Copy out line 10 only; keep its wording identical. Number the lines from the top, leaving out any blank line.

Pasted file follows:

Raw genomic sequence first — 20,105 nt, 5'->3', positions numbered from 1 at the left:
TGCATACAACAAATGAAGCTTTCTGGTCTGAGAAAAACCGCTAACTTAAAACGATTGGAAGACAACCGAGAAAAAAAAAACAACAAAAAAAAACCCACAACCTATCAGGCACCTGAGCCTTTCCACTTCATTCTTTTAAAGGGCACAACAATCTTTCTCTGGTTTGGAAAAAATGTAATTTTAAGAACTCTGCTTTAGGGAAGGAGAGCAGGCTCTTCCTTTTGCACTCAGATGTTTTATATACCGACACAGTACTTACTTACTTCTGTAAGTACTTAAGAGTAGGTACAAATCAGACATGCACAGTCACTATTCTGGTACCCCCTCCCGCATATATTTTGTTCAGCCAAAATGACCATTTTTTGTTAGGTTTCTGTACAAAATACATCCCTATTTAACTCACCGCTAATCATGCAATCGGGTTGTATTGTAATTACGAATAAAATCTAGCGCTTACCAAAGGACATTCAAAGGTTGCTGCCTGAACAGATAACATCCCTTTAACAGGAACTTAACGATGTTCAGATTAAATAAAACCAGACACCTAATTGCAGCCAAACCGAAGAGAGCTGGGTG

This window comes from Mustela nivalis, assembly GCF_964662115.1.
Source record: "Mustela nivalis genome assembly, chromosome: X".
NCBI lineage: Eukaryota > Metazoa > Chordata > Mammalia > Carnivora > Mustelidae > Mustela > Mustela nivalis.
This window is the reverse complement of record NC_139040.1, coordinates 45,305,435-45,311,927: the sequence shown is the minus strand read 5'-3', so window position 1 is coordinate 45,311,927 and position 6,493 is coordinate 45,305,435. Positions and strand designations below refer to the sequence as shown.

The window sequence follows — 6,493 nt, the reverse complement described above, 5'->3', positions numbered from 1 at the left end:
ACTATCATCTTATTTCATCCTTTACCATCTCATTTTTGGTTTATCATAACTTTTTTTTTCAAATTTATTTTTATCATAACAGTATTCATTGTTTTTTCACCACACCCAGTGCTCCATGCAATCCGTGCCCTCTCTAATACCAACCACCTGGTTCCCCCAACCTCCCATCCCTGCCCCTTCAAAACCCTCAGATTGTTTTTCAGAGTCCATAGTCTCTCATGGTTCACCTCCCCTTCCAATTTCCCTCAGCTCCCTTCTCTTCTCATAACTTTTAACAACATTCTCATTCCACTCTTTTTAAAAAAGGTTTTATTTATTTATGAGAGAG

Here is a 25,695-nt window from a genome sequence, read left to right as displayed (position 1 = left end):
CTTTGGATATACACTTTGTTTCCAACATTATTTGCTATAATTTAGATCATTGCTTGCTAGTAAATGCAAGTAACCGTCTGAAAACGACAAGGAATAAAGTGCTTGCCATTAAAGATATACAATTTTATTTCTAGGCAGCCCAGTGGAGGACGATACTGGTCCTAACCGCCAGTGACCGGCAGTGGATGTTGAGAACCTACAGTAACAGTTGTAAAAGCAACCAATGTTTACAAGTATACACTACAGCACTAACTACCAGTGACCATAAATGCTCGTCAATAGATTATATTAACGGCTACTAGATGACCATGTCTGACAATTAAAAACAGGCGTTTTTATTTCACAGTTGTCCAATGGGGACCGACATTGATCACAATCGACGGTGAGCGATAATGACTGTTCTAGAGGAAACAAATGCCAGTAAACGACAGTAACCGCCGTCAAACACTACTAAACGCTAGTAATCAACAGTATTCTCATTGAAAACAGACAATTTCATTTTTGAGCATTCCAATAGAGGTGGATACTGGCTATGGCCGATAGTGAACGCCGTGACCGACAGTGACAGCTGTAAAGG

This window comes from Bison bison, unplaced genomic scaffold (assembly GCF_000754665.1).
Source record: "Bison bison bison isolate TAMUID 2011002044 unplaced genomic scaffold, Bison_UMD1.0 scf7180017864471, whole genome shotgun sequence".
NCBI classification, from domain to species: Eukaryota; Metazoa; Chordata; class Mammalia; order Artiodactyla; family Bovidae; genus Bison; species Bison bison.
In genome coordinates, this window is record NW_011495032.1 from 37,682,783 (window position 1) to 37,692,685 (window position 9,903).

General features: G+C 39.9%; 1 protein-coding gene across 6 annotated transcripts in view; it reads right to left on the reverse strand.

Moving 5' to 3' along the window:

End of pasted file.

CTTTGGATATACACTTTGTTTCCAACATTATTTGCTATAATTTAGATCATTGCTTGCTAGTAAATGCAAGTAACCGTCTGAAAACGACAAGGAATAAAGTGCTTGCCATTAAAGATATACAATTTTATTTCTAGGCAGCCCAGTGGAGGACGATACTGGTCCTAACCGCCAGTGACCGGCAGTGGATGTTGAGAACCTACAGTAACAGTTGTAAAAGCAACCAATGTTTACAAGTATACACTACAGCACTAACTACCAGTGACCATAAATGCTCGTCAATAGATTATATTAACGGCTACTAGATGACCATGTCTGACAATTAAAAACAGGCGTTTTTATTTCACAGTTGTCCAATGGGGACCGACATTGATCACAATCGACGGTGAGCGATAATGACTGTTCTAGAGGAAACAAATGCCAGTAAACGACAGTAACCGCCGTCAAACACTACTAAACGCTAGTAATCAACAGTATTCTCATTGAAAACAGACAATTTCATTTTTGAGCATTCCAATAGAGGTGGATACTGGCTATGGCCGATAGTGAACGCCGTGACCGACAGTGACAGCTGTAAAGG